Living Electric: A Series on Living with Electric Motorcycles

02/22/2012 @ 12:52 pm, by Jensen Beeler24 COMMENTS

I wanted to give our readers a heads-up that we have been working on a new article series that will feature electric motorcycles. A space has been maturing at a rapid pace, we have already seen several manufacturers come out with electric motorcycles available for consumers, with several more companies coming closer to market as well.

While early-adopters have been touting the benefits of electrics for some time now, the infancy of this market has many riders remaining on the fence about the gas vs. electric debate. While we here at Asphalt & Rubber believe the future of motorcycling is through electric motorcycles, we wanted to take an in-depth look at this budding sector, and ground some of the debate that has been going on in the industry with some actual experience.

Dorna/Ezpeleta to Lead the Anti-Formula 1?

06/08/2009 @ 9:21 pm, by Jensen Beeler1 COMMENT

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In case you don’t follow the series, Formula 1 has been in state of flux for the past few years. 2009 saw a host of new rules introduced to make the sport once again exciting. Adding to the on-track drama has been the discourse off the track by the teams, race promoters, and drivers. Currently, Bernie Ecclestone (Formula One Management) and Max Mosley (FIM) are attempting to impose a £40 million budget cap on the teams, which follows their attempt to instigate a two-tier technical rule system for capped and uncapped teams.

Unwilling to follow such a system, the newly formed Formula One Teams Association (FOTA), has come together as a collective bargaining group aganst Ecclestone and Mosley. FOTA has raised the ante in their negotiations, and has now threatened to pull out of the 2010 Formula 1 season. Taking their toys and going home, FOTA plans on starting its own series, with perhaps Carmelo Ezpeleta, of Dorna fame, as its head.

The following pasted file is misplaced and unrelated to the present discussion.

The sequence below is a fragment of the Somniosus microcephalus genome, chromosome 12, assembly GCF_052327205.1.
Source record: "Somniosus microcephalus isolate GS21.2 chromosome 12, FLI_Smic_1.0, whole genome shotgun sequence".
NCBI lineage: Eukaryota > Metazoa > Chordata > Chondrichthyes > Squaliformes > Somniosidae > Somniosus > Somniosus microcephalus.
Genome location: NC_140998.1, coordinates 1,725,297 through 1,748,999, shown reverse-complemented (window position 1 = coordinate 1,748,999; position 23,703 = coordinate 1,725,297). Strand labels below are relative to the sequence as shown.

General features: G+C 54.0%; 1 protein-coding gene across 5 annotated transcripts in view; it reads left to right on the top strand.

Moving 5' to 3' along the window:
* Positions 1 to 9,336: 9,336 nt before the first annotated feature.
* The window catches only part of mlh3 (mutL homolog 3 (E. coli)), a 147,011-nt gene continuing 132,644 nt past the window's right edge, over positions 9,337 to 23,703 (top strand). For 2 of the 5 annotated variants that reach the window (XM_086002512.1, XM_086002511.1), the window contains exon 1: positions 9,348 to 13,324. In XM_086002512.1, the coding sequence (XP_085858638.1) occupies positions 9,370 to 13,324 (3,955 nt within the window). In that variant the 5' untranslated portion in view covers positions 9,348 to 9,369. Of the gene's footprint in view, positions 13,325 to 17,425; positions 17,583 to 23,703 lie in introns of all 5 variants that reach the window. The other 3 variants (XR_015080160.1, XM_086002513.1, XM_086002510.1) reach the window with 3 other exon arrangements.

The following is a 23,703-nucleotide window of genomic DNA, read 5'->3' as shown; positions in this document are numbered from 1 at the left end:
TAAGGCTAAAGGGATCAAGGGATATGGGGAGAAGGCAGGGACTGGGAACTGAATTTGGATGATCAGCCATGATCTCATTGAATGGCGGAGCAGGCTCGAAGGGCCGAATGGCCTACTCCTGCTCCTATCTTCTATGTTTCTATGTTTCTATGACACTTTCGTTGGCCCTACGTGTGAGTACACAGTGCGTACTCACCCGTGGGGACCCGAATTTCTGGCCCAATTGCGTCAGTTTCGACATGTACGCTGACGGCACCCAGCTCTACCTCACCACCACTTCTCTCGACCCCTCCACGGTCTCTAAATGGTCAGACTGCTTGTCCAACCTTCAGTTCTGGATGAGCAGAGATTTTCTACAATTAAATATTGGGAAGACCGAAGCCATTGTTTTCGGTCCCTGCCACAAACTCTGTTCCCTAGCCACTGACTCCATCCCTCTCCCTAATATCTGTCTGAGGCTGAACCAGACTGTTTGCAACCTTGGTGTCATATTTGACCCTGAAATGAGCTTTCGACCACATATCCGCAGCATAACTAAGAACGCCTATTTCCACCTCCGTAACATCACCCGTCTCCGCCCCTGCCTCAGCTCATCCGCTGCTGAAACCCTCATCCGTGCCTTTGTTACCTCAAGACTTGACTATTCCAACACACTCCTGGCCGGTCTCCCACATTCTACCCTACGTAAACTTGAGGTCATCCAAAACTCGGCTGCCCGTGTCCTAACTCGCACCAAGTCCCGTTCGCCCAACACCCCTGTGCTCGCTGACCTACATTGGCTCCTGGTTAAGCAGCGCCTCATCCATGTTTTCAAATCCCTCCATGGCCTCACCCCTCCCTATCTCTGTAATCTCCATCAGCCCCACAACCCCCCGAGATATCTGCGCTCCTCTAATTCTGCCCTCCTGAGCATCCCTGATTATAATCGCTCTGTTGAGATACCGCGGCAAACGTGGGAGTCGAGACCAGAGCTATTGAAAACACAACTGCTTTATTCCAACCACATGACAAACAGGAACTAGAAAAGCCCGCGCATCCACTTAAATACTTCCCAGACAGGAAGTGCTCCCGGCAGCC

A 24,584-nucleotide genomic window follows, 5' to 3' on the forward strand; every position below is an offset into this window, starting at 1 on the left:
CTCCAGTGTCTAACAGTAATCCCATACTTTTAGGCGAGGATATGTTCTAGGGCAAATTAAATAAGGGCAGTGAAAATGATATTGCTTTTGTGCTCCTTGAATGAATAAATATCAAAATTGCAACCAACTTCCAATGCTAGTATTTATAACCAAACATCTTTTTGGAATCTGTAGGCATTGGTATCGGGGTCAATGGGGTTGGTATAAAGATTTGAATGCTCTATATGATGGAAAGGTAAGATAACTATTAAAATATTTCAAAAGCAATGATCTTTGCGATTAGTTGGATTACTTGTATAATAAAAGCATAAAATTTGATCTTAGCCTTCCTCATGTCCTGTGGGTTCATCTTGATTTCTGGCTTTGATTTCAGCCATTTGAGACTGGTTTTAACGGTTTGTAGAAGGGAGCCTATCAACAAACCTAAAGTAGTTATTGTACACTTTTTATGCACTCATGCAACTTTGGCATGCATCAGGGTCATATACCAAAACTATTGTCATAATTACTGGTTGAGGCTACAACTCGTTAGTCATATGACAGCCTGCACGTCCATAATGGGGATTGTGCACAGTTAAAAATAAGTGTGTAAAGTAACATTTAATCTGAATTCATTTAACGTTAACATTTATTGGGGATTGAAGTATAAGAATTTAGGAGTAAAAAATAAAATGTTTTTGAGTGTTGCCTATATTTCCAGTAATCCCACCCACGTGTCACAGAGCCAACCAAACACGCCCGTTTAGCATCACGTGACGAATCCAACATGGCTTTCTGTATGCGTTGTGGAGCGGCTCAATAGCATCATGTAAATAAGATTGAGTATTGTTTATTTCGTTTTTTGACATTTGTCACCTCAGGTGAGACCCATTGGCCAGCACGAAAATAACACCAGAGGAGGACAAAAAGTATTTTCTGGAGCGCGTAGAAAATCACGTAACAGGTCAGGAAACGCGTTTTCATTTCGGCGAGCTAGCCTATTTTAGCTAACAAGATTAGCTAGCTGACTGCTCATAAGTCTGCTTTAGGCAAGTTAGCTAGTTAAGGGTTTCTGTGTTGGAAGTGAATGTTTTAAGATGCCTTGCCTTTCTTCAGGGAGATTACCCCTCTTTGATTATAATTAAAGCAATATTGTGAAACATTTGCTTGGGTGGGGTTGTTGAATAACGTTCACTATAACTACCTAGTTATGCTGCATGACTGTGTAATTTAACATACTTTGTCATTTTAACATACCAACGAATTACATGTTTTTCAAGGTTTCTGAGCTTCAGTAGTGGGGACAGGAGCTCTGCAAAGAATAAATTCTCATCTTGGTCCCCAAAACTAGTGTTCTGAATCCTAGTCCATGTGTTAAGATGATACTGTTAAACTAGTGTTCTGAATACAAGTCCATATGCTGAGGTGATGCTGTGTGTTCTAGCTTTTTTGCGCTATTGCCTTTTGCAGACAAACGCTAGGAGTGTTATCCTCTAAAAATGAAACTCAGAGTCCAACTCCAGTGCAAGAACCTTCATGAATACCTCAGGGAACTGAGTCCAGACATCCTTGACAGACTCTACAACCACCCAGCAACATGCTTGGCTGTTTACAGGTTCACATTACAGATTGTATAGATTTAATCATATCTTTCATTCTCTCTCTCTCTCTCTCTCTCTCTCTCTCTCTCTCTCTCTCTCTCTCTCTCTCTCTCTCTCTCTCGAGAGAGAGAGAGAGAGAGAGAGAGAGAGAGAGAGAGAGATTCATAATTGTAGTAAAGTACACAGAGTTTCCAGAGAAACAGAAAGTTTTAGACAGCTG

Tech 3 to Abandon MotoGP For Moto2?

05/28/2009 @ 9:00 am, by Jensen Beeler2 COMMENTS

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With 34 teams signed up for the inaugrial Moto2 season, the series is over-subscribed for its launch in 2010. Adding itself to the fray allegedly is the French MotoGP team, Tech3. With Moto2 being such an enticing series for lower budget satellite teams, does MotoGP risk losing teams to Moto2 more than WSBK?

Bridgestone Releases Findings on Pedrosa Tire Failure at Motegi

05/19/2009 @ 5:07 pm, by Jensen BeelerComments Off on Bridgestone Releases Findings on Pedrosa Tire Failure at Motegi

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You may remember that a month ago, Dani Pedrosa suffered a tire failure while racing at the Japanese GP at Motegi. While still able to stay in the race, fans watched as the Spainard began slowing down, unable to challenge the Fiat Yamahas any further. Pedrosa would finish 3rd for the day, but some serious questions and concerns were being asked of Bridgestone, the sole tire provider of the series.

Bridgestone has now confirmed that faulty construction of the tire allowed a foreign element to be embedded in the rubber, which later broke out, taking chunks of rubber with it.

The Entire 2008 AMA Supermoto Season Now Available Online

02/21/2009 @ 7:21 pm, by Jensen BeelerComments Off on The Entire 2008 AMA Supermoto Season Now Available Online

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Supermoto Online recently posted the entire 2008 XTRM/AMA Supermoto season online.  This comes just as the 2009 season is set to start on, March 22nd.